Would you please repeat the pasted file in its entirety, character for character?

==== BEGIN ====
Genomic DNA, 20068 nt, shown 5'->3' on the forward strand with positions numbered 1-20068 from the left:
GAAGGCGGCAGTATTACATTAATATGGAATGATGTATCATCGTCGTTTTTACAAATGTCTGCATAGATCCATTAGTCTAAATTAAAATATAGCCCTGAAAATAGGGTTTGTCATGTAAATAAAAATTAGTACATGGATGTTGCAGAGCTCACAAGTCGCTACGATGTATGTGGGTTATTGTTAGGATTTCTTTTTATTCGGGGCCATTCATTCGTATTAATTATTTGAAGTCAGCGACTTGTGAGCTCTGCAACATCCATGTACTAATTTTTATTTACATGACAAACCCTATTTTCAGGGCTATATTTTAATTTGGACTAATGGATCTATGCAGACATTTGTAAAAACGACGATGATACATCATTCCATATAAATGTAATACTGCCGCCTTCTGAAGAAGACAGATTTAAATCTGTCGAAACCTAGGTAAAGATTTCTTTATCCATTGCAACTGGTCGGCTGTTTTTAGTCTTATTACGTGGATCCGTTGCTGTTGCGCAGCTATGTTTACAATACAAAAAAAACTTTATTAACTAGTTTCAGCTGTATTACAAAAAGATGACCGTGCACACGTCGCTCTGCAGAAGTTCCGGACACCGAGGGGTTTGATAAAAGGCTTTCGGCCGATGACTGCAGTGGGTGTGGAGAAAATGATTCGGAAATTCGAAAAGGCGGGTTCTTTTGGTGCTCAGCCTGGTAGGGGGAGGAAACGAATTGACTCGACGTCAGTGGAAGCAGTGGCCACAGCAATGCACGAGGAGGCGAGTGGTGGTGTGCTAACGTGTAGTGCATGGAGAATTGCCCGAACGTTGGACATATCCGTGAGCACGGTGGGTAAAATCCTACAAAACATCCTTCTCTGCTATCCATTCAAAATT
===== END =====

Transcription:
Genomic DNA, 20068 nt, shown 5'->3' on the forward strand with positions numbered 1-20068 from the left:
GAAGGCGGCAGTATTACATTAATATGGAATGATGTATCATCGTCGTTTTTACAAATGTCTGCATAGATCCATTAGTCTAAATTAAAATATAGCCCTGAAAATAGGGTTTGTCATGTAAATAAAAATTAGTACATGGATGTTGCAGAGCTCACAAGTCGCTACGATGTATGTGGGTTATTGTTAGGATTTCTTTTTATTCGGGGCCATTCATTCGTATTAATTATTTGAAGTCAGCGACTTGTGAGCTCTGCAACATCCATGTACTAATTTTTATTTACATGACAAACCCTATTTTCAGGGCTATATTTTAATTTGGACTAATGGATCTATGCAGACATTTGTAAAAACGACGATGATACATCATTCCATATAAATGTAATACTGCCGCCTTCTGAAGAAGACAGATTTAAATCTGTCGAAACCTAGGTAAAGATTTCTTTATCCATTGCAACTGGTCGGCTGTTTTTAGTCTTATTACGTGGATCCGTTGCTGTTGCGCAGCTATGTTTACAATACAAAAAAAACTTTATTAACTAGTTTCAGCTGTATTACAAAAAGATGACCGTGCACACGTCGCTCTGCAGAAGTTCCGGACACCGAGGGGTTTGATAAAAGGCTTTCGGCCGATGACTGCAGTGGGTGTGGAGAAAATGATTCGGAAATTCGAAAAGGCGGGTTCTTTTGGTGCTCAGCCTGGTAGGGGGAGGAAACGAATTGACTCGACGTCAGTGGAAGCAGTGGCCACAGCAATGCACGAGGAGGCGAGTGGTGGTGTGCTAACGTGTAGTGCATGGAGAATTGCCCGAACGTTGGACATATCCGTGAGCACGGTGGGTAAAATCCTACAAAACATCCTTCTCTGCTATCCATTCAAAATT